Edward S. Humphries: War and Memory Part One – Writing Lives

Edward S. Humphries: War and Memory Part One

This post concerns Humphries military career pre World War One. Before the First World War he had been a soldier for eight years, serving in Scotland: Penicuik and Shorncliffe from 1906 to 1907. Humphries then set sail for India in 1908 and joined the the Indian Signal Corps in 1911. With the signal corps he served at Fatigarh, Kasauili and Simbala until the signal unit mobilised for the First World War, 6th August, 1914.

Edward S. Humphries began his career in the British army at the age of seventeen. However Humphries had lied about his age during his enlistment to allow himself to progress a whole ten months faster to the position of soldier. In 1906 Humphries joined the Royal Scots regiment, the oldest regiment in the entire British Army, and travelled to Scotland with a fellow recruit. To get to Scotland the recruits were told to meet at Euston Station to catch the Scottish night express to Edinburgh. Humphries explains that ‘The recruiting sergeant, who came to see us safely entrained, was disappointed but not surprised, to find that only two of the eleven recruits turned up, the remainder having taken a few King’s shillings and faded way to repeat the procedure’. This practice was not uncommon among unemployed men around London as it gave them somewhere to sleep and put a warm meal on the table whilst they were in search of employment. With the sheer amount of recruiting offices around London at the time it was easy for them to do so. Jumping between each office after a short stay made sure that the men were always fed, rested and never enlisted.


Joining the Royal Scots regiment meant one thing to Humphries: he was finally a part of the army. This is something that Humphries had always wanted to achieve ever since applying to be a drummer boy in The Royal Marines at the age of eleven. He was now able to fulfil his goal and adventure the world. This event also marks where Humphries first memoir, ‘Childhood’, ends. This is symbolic in that Humphries joins the army and becomes a man. This was the case with many working class boys as they believed it to be a right of passage into the world of adulthood. Soldiers are often illustrated as a very masculine presence, mature and well disciplined. This is reflected in the writing of Humphries’  later memoir ‘On My Own’ as it concerns war and a masculine approach towards conflict.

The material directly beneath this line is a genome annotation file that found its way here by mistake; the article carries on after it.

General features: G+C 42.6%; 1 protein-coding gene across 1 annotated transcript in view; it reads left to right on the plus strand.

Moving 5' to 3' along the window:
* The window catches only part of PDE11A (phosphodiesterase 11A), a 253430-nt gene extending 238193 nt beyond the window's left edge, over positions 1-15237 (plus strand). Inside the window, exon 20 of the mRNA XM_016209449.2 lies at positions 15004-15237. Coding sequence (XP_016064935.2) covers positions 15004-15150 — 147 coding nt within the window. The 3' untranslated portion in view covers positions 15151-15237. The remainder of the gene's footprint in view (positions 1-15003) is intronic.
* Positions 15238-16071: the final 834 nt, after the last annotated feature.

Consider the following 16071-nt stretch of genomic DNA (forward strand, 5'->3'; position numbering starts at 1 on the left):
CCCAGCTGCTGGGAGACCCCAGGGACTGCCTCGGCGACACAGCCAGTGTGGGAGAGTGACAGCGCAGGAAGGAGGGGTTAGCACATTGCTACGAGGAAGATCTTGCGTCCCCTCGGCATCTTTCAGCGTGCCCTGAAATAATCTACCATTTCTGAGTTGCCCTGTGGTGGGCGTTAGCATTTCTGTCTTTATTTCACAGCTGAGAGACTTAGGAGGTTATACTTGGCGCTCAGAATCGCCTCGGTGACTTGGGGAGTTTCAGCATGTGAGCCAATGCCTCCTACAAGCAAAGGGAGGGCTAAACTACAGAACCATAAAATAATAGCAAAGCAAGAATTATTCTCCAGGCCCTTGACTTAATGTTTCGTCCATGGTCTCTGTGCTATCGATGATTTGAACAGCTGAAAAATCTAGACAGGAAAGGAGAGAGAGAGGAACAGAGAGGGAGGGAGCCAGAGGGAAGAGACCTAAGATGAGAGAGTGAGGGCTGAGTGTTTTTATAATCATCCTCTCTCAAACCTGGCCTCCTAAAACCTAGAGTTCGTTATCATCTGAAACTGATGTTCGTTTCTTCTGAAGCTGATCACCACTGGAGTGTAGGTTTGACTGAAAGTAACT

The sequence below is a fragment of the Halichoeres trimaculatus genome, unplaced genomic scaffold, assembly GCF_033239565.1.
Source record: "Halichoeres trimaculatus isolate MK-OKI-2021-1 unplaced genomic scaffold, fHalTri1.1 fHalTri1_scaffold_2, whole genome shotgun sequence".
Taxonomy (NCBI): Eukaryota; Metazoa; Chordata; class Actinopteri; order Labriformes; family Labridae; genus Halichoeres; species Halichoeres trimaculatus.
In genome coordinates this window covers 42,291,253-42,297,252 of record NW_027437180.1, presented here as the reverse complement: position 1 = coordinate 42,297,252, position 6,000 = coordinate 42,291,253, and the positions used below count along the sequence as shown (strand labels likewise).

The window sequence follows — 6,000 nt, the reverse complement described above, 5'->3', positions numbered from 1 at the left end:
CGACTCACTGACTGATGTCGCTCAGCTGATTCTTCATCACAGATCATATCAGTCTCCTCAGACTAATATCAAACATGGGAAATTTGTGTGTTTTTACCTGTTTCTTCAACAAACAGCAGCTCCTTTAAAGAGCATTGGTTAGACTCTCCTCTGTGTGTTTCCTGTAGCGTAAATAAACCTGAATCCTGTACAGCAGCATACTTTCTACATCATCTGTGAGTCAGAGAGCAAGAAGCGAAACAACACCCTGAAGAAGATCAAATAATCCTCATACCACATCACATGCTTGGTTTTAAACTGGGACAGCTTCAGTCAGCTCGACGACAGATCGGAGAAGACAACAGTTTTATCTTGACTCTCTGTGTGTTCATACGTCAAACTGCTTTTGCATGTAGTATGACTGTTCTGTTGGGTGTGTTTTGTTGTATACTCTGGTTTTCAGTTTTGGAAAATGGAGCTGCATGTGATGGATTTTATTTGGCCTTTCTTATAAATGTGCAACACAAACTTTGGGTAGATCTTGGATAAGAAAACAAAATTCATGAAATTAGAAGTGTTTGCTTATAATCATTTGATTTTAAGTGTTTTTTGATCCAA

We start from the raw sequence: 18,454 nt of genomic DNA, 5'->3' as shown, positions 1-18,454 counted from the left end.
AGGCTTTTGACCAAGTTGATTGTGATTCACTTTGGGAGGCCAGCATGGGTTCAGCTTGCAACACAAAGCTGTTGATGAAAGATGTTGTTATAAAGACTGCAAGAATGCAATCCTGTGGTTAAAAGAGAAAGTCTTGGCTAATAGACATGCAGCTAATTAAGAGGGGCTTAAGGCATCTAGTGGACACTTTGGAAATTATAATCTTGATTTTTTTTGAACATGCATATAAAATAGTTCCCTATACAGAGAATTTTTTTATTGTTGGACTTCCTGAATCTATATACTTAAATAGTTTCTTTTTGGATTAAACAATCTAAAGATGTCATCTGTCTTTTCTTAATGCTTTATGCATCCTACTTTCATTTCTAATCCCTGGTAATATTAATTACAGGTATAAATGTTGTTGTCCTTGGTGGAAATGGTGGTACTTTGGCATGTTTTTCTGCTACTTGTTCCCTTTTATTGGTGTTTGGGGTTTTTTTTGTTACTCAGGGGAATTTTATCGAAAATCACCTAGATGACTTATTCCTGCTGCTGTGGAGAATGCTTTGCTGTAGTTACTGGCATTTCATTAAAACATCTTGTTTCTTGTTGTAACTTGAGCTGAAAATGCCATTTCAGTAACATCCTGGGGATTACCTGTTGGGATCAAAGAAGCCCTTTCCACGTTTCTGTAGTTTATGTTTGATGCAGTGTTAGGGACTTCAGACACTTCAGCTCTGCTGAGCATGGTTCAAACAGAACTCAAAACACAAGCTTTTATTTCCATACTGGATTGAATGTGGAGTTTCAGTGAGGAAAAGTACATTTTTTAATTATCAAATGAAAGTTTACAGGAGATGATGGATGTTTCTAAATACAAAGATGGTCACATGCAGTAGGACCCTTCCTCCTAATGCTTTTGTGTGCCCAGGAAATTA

Humphries second memoir ‘On My Own’ begins with his involvement with The Royal Scots in Britain. He describes the only other recruit to embark on the journey to Scotland with him as having ‘the misfortune of possessing dark multi-coloured skin and rather large pouting lips.’ He then continues to say they got on well together and were mothered by a matronly lady on the train who gave plied them with questions and gave them ‘juicy apples’. However casually racists Humphries’ comments may seem it is evident that he was by no means a racists and thoroughly enjoyed all people and cultures he encountered.

Indian Signal Corps, Kasauili 1914.


Whilst searching through what remains of Humphries notes and photographs I came across a photograph (pictured above) of the Indian Signal Corps. Humphries is the second to last man to the right on the top row. The photograph was taken at a time just before the Corps was to set sail for Mesopotamia to fight the Turkish in World War One. Little did he know at the time that he would be fixing vital communication lines to strengthen the Allied war effort. Humphries always welcomed an adventure and made some very good friends in the Signal Corps, especially a man named Scottie. Their friendship lasted their entire lives until Scottie was sadly killed whilst fighting in the trenches. The bond that the two men shared began in the Indian Signal Corps and never waned as the pair were separated to fight on different fronts of the War.

Humphries’ involvement with the army before World War One had been brief, but he had learned the skills necessary to continue his adventure. His masculine attitude always proved to bolster his emotions in difficult situations, such as the death of Scottie. This masculinity is illustrated in many instances of Part II of the memoir when Humphries writes of his experiences in Mesopotamia. I will be writing of these experiences in the post that follows this one: War and Memory Part Two.


361 HUMPHRIES Edward S., ‘Childhood. An Autobiography of a Boy from 1889-1906’, TS, pp.63 (c.35,000 words). Extract in J. Burnett (ed.), Useful Toil. Autobiographies of working people from the 1820s to the 1920s (AlIen Lane, London, 1974), pp.209-14. Brunel University Library.

Dawson, Graham. Soldier Heroes: British Adventure, Empire and the Imagining of Masculinities. London: Routledge, 1994,


The Royal Scots Regiment –

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